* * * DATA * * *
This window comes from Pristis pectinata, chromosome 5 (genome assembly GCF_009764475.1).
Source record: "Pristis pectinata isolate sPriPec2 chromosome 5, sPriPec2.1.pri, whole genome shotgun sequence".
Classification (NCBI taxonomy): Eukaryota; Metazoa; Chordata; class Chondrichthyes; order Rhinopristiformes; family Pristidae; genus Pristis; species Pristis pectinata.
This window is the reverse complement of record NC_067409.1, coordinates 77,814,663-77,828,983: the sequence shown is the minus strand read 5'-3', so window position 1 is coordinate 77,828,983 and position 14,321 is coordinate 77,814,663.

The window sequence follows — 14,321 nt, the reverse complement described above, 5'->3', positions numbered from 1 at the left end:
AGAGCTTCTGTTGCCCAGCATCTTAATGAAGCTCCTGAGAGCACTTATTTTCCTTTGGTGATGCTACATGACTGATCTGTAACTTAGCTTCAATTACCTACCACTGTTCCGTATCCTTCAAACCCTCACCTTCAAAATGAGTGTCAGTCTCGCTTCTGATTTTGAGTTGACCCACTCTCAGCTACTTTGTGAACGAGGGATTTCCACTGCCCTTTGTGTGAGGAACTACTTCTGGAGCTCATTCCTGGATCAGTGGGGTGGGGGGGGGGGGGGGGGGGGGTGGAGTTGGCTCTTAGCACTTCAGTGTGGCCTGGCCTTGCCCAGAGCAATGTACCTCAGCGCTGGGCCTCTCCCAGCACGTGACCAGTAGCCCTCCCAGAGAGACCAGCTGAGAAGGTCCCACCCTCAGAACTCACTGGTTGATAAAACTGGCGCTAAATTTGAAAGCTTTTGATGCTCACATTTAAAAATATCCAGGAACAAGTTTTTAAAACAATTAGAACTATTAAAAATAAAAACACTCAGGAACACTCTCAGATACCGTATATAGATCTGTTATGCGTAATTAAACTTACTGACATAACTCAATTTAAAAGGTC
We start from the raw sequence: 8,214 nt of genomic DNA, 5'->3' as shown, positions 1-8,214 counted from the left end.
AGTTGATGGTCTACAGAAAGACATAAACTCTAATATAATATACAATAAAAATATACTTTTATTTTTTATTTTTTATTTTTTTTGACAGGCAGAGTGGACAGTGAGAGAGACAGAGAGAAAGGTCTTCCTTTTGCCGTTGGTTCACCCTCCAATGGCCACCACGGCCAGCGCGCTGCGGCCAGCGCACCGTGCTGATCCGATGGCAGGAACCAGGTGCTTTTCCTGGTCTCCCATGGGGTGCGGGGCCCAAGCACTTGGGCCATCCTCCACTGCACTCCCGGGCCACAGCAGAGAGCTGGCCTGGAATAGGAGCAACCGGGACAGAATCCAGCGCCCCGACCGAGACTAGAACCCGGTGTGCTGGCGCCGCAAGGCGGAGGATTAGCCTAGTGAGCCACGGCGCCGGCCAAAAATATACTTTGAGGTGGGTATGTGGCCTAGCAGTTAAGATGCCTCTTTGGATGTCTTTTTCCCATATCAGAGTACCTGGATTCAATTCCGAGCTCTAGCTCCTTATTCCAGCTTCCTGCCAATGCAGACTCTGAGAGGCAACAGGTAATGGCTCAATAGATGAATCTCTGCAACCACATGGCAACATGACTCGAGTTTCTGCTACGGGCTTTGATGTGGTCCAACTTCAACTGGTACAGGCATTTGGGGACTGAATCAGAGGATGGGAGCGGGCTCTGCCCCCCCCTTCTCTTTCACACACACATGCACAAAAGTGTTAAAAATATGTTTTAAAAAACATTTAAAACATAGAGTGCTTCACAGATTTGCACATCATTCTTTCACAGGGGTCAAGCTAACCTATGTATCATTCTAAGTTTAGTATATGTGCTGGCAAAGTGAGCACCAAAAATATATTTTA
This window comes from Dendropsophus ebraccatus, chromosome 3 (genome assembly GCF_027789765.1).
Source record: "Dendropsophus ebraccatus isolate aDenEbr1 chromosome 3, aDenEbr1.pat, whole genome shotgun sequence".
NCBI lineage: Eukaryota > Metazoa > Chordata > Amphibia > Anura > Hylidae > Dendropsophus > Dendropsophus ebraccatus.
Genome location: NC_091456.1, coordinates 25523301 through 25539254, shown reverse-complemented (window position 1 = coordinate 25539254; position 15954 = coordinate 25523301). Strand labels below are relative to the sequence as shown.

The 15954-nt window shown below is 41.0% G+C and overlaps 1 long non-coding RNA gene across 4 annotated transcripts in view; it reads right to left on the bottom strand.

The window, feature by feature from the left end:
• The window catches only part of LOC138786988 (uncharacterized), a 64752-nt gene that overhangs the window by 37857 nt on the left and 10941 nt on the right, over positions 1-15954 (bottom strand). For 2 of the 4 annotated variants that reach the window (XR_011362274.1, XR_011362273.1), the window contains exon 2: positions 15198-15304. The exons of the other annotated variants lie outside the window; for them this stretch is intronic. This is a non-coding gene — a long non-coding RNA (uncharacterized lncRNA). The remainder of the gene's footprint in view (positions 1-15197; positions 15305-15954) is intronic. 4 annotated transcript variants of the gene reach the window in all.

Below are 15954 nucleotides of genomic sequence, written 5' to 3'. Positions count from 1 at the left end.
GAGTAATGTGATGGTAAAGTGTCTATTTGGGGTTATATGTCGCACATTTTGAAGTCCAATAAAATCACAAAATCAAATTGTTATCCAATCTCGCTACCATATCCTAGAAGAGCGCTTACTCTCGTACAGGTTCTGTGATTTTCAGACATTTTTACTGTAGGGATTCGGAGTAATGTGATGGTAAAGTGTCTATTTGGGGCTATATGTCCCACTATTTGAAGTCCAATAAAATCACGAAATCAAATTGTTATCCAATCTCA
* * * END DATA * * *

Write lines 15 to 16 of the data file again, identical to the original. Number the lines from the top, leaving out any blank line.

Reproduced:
• The window catches only part of LOC138786988 (uncharacterized), a 64752-nt gene that overhangs the window by 37857 nt on the left and 10941 nt on the right, over positions 1-15954 (bottom strand). For 2 of the 4 annotated variants that reach the window (XR_011362274.1, XR_011362273.1), the window contains exon 2: positions 15198-15304. The exons of the other annotated variants lie outside the window; for them this stretch is intronic. This is a non-coding gene — a long non-coding RNA (uncharacterized lncRNA). The remainder of the gene's footprint in view (positions 1-15197; positions 15305-15954) is intronic. 4 annotated transcript variants of the gene reach the window in all.

Below are 15954 nucleotides of genomic sequence, written 5' to 3'. Positions count from 1 at the left end.